Many famous actors’ careers span several fields. Figures like Arnold Schwarzenegger, Dwayne “The Rock” Johnson, and Terry Crews are know for their beefy figures on screen. Preceding their ranks is an incredibly large man who didn’t choose the body building lifestyle.
In 1946 in Coulommiers, France a Bulgarian émigré Boris and his Polish wife Marianne gave birth to their third child, André René Roussimoff. He is perhaps better known by his wrestling ring name, the Eighth Wonder of the World, or better yet: André the Giant. This sometimes-wrestler, sometimes-actor, full-time giant was measured at 7’ 4”, according to the legend’s eponymous website — a towering height caused by acromegaly, or giantism.
Here are seven facts for every foot of the legendary icon:
He grew so quickly, he was unrecognizable
Upon seeing a Rolls Royce pass by the family’s farm, young André told his father he would one day own such a car. By age 14, he left home, unable to lead a normal life in his small French village. Five years after their son had gone, a knock on the door presented a towering figure who asked, “May I ask how you like the car?” referring to a Rolls Royce limousine behind him. The couple had seen the famous wrestler Jean Ferré on T.V., but neither of them immediately realized that this famous figure was their very own son, as he had grown so much since they last saw him.
He got rides to school from Samuel Beckett
Vladimir and Estragon weren’t the only ones waiting for Godot. When André was a child, famous playwright Samuel Beckett lived down the road from the Roussimoff family. The children weren’t provided with a bus for their commute to school, so if Beckett was passing by, he’d occasionally give school children a lift, including André. The relationship didn’t evolve beyond being a helpful neighbor, though.
He liked a fart joke
According to Andrés opponent and former chauffeur, Jake Roberts, the giant had a funny bone. During a match between the two, Roberts unsurprisingly went down but was surprised when André broke out in laughter, admitting to the referee that he was farting on Roberts. “This went on for like 30 seconds,” remembered Roberts. “Giants fart for extremely long periods of time.”
He had a shopping channel addiction
Like most celebrities, André couldn’t comfortably go shopping in public and he relied on sending others to the store for him. A modern marvel allowed him to shop comfortably, however. According to Being Andre the Giant author Denny Burkholder, the famous wrestler developed an obsession with QVC, the shopping channel. Friend Jackie recounts André buying porcelain butterflies from the Franklin Mint and carpet steamers, As Seen on T.V.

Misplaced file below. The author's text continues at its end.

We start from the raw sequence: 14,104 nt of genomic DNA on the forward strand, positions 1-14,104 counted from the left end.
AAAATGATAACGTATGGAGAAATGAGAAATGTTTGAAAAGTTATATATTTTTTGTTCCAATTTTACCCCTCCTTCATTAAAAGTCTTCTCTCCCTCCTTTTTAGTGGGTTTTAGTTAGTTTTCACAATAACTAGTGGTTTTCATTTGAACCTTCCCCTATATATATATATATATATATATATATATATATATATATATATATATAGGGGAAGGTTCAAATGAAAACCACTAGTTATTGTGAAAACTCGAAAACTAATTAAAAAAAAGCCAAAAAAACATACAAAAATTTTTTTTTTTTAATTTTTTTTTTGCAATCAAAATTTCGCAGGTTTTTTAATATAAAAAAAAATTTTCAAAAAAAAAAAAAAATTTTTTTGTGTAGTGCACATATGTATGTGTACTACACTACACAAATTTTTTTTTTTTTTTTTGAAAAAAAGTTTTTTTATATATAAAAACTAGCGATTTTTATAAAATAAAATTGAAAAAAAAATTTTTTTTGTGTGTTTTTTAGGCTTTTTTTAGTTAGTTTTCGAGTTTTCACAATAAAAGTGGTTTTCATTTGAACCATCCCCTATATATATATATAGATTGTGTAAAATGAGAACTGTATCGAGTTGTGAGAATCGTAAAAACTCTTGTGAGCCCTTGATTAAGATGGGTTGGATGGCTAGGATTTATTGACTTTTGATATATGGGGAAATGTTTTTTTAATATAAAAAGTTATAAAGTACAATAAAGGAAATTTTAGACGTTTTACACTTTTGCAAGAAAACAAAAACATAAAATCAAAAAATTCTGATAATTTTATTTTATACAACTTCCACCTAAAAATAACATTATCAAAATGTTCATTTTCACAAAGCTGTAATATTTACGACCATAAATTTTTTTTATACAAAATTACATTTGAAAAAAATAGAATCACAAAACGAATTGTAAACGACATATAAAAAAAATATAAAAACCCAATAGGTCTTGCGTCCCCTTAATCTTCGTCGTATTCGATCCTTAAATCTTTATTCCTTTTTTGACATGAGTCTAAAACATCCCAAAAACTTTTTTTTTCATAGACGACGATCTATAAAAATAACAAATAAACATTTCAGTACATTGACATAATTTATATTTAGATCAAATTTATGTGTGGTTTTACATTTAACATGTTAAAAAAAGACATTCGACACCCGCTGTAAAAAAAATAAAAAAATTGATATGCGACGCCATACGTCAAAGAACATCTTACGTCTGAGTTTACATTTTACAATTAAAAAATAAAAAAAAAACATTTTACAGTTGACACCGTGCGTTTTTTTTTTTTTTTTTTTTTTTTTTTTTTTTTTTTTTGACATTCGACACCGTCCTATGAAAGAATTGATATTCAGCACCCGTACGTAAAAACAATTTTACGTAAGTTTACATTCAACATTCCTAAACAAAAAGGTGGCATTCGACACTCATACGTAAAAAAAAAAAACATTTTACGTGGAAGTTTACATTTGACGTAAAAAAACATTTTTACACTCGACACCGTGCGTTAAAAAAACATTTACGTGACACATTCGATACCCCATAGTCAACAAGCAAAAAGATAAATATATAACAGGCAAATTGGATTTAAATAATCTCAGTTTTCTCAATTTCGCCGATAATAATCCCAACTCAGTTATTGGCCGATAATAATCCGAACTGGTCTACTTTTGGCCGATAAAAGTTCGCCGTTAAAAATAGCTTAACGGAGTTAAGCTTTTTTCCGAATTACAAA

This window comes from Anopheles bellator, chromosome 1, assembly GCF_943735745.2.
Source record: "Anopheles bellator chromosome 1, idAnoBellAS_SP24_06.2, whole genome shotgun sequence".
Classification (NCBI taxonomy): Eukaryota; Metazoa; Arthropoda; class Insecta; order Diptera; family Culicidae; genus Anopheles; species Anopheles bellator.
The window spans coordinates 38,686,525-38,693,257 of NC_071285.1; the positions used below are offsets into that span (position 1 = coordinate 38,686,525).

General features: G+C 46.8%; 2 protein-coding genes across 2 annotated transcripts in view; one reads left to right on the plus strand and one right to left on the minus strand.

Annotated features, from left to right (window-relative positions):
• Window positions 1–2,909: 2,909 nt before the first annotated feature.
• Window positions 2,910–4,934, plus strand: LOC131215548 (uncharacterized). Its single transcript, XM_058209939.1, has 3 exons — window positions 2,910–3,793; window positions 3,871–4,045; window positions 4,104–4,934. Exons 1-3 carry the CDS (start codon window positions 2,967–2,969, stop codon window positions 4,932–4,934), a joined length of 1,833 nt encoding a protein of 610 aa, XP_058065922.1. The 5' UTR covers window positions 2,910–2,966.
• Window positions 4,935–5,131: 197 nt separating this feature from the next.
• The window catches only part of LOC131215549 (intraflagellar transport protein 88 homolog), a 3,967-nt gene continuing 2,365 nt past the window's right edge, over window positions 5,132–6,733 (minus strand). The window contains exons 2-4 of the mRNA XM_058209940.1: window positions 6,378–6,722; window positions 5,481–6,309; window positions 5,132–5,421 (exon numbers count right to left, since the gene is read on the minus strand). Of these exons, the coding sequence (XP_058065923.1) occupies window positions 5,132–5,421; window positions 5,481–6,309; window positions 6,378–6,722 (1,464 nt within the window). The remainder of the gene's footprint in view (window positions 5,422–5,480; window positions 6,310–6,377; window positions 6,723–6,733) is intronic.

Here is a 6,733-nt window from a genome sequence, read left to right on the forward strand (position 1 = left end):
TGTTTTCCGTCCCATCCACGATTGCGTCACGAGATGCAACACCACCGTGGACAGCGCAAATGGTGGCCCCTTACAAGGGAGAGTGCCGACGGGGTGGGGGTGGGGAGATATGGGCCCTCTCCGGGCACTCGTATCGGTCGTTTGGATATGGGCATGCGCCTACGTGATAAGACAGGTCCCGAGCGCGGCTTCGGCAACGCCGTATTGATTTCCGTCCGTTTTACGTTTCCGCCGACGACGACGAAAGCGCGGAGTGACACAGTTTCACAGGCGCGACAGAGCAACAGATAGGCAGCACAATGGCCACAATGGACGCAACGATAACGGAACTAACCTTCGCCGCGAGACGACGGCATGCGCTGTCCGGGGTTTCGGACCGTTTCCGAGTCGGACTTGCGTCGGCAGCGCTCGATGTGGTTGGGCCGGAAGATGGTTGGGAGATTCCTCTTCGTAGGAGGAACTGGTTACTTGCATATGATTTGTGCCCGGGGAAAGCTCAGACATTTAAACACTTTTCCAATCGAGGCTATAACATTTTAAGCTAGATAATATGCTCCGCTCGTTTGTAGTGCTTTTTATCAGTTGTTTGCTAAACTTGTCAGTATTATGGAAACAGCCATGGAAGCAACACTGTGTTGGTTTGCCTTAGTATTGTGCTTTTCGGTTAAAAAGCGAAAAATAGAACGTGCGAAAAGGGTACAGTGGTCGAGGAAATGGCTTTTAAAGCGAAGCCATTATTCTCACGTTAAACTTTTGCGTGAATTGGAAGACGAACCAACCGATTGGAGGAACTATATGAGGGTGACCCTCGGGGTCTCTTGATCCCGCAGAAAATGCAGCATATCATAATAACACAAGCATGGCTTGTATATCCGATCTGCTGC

He was impervious to alcohol
Because of his size and condition, André could drink without feeling much effect. In a 1981 article for Sports Illustrated, Terry Todd enumerates André’s alcohol consumption each day: “a case or so of beer; a total of two bottles of wine, generally French […]; six or eight shots of brandy, usually Courvoisier or Napolèon, though sometimes Calvados; half a dozen standard mixed drinks, such as Bloody Marys or Screwdrivers; and the odd glass of Pernod.” All that couldn’t take the giant down, let alone make him feel tipsy.
Everyday tasks proved difficult for him
An inconvenient side effect of his condition was coming to terms with his size. Normal life sometimes proved unmanageable for André, from dialing a number on a rotary phone (which was an actual issue, as rotary phones didn’t begin to phase out of use until the ‘80s) to never getting the chance to learn to play an instrument, since a single finger would end up playing several notes at once. His hands were so big that they were described as “pawlike” according to Todd, who wrote, “[André] wears a ring through which a silver dollar may easily pass.”
His condition wasn’t without consequence
Acromegaly does not simply effect the size of the person suffering the condition. Throughout his life, André faced impending health issues. Due to his wrestling career, it was only a matter of time before he hurt himself. In 1986, when André was only 40 years old, he had to undergo spinal surgery.
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From then on he relied on a back brace which he hid under his signature black singlet. This caused a great change in the star’s wrestling capabilities, forcing him to use simpler moves which were wrought with pain.
His condition eventually got the better of him, and in 1993 André passed away due to heart failure. He will forever be revered for his superior talent in wrestling and, among others, his iconic role in The Princess Bride.